Russian murderer Tekhov freed to fight in Ukraine as desperate Putin tries to boost troop numbers 


New evidence suggests Putin has freed violent offenders to boost troop numbers in Ukraine.

Vadim Tekhov, 33, was sentenced to 16 years in prison last year for the brutal murder of his ex-wife, Regina Gagieva.

But footage of him being detained by police in November 2022 has brought to light reports that he had been released early to fight with a ‘special regiment’ of the Defence Ministry in Ukraine.

Tekhov, a former policeman, confronted the mother of his child in a shop in Vladikavkaz, Russia, over alleged text conversations with other men.

When Ms Gagieva refused to unlock her phone for him, Tekhov stabbed her several times across the neck and upper body.

Gagieva died in hospital, and Tekhov was jailed after it emerged his ex-wife had approached the authorities several times with domestic abuse allegations.

The story was widely reported in Russia last year, causing public outcry.

Tekhov detained in Russia in November 2022, less than a year after he was jailed for murder

22-year-old mother of one Regina Gagieva was killed by her ex-husband Vadim Tekhov

22-year-old mother of one Regina Gagieva was killed by her ex-husband Vadim Tekhov

The moment Tekhov, 33, attacked his former wife Regina Gagieva, 22, with a knife

The moment Tekhov, 33, attacked his former wife Regina Gagieva, 22, with a knife

Tekhov’s presence among hundreds of murderers released to bolster the Russian army only came to light because he was re-arrested on suspected drugs offences, amid a claim he intended to supply narcotics to other soldiers.

In a video of his interrogation, Tekhov claims he was detained for drunkenness.  

The overall number of inmates now released for the war is reported as high as 35,000. 

The evidence of Tekhov's brutal attack caused public outcry in Russia last year

The evidence of Tekhov’s brutal attack caused public outcry in Russia last year

Independent Russian outlet Mediazona reported yesterday that the number of prisoners in Russian correctional colonies had fallen by 23,000 between September and October as Putin looked to recruit new troops to support his war effort.

On 6 November, Putin signed a new law into effect allowing the Russian state to conscript of convicts. 

The publication notes the fall in the prison population ‘occurs against the background of the recruitment of prisoners to participate in the war in the detachments of the Wagner PMC, which entirely exist outside the legal field.’

Since July, reports have focused on the alleged conscription of prisoners by the secretive mercenary Wagner Group.

Seen as working hand in glove with Putin’s armed forces and with close Kremlin links, Wagner PMC is reported to be behind a recruitment drive at penal colonies number 7 ‘Yablonevka’, number 6 ‘Obukhovo’, and number 4 Fornosovo.

In September, Russian oligarch and Wagner Group chief Yevgeny Prigozhin, 61, was filmed offering a pardon to violent criminals and sex offenders locked up in a Russian prison if they survived fighting in Ukraine for six months.

Russian law does not allow prisoners freedom in exchange for military service. 

Prigozhin told prisoners they should take their own lives instead of being captured in Ukraine, holding one grenade for the enemy and one for themselves.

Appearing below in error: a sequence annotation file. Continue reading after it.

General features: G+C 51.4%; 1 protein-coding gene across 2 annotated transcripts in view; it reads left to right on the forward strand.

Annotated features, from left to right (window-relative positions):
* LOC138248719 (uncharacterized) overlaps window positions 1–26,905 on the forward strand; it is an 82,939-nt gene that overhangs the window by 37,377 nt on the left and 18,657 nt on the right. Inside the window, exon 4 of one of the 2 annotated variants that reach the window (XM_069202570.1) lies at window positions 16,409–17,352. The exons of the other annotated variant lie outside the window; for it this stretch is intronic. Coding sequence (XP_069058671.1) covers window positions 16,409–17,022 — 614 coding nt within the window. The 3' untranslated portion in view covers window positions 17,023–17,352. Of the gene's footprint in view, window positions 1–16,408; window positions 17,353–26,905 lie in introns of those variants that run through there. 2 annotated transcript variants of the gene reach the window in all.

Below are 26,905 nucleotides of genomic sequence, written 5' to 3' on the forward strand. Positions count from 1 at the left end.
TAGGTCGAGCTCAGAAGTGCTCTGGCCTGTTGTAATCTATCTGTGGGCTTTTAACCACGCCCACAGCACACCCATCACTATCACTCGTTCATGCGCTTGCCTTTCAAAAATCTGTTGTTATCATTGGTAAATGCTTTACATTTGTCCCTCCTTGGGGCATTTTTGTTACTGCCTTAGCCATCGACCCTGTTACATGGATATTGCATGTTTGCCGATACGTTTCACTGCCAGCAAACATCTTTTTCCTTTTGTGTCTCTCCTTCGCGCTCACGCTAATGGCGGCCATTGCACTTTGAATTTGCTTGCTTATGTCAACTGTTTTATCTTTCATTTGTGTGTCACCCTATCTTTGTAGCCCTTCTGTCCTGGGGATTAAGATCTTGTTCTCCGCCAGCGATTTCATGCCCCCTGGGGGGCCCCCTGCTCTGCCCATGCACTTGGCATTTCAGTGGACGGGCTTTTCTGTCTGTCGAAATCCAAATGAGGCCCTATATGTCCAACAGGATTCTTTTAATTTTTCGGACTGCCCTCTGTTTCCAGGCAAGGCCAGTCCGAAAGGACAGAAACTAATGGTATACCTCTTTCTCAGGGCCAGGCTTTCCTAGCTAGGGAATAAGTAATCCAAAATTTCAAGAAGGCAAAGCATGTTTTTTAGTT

He previously denied a link to Wagner which is known to have already recruited thousands of inmates as Russia deploys its most dangerous prisoners as fighters.

Sources claim that Tekhov and other jailed law enforcement officers including FSB agents (the successor of the KGB) are now being recruited into a regular army regiment, rather than Wagner.

Yevgeny Prigozhin, 61, told the inmates they will be pardoned if they survive six months in the war against Ukraine. They should take their own lives instead of being taken prisoner, he said

Yevgeny Prigozhin, 61, told the inmates they will be pardoned if they survive six months in the war against Ukraine. They should take their own lives instead of being taken prisoner, he said

Prigozhin (marked) pictured with other Wagner Group fighters at LNR in August 2022

Prigozhin (marked) pictured with other Wagner Group fighters at LNR in August 2022

Few exemptions are made under the new decree to mobilise Russia’s prison population, including those guilty of sexual crimes against minors, treason, spying and extremist activity.

This follows an ambitious target set in September to mobilise an additional 300,000 troops for the war in Ukraine.

The new recruits will be pardoned and will be free to live in society no matter how heinous their crimes if they survive six months of war. 

It is suspected thousands of these prisoners have already died in battle as they have been used as cannon fodder to slow Ukraine’s fightback. 

Regina Gagieva, 22, died from 15 wounds inflicted with a kitchen knife, causing public outcry

Regina Gagieva, 22, died from 15 wounds inflicted with a kitchen knife, causing public outcry

Russia has relied on its large prison population to support previous wars. 

After the German invasion of the USSR in 1941, the Soviet Union faced a mass desertion of its regular troops.

With Nazi Germany pushing through Crimea, Soviet leader Josef Stalin created Penal Battalions (‘Shtrafbats’) made up of all but professional criminals to keep bolster forces.  

Prisoners were sent to the most dangerous parts of the front line to resist the German invasion.

Until October 1942, Stalin used ‘blocking detachments’ to keep criminals marching forwards, shooting ‘panic makers and cowards’.

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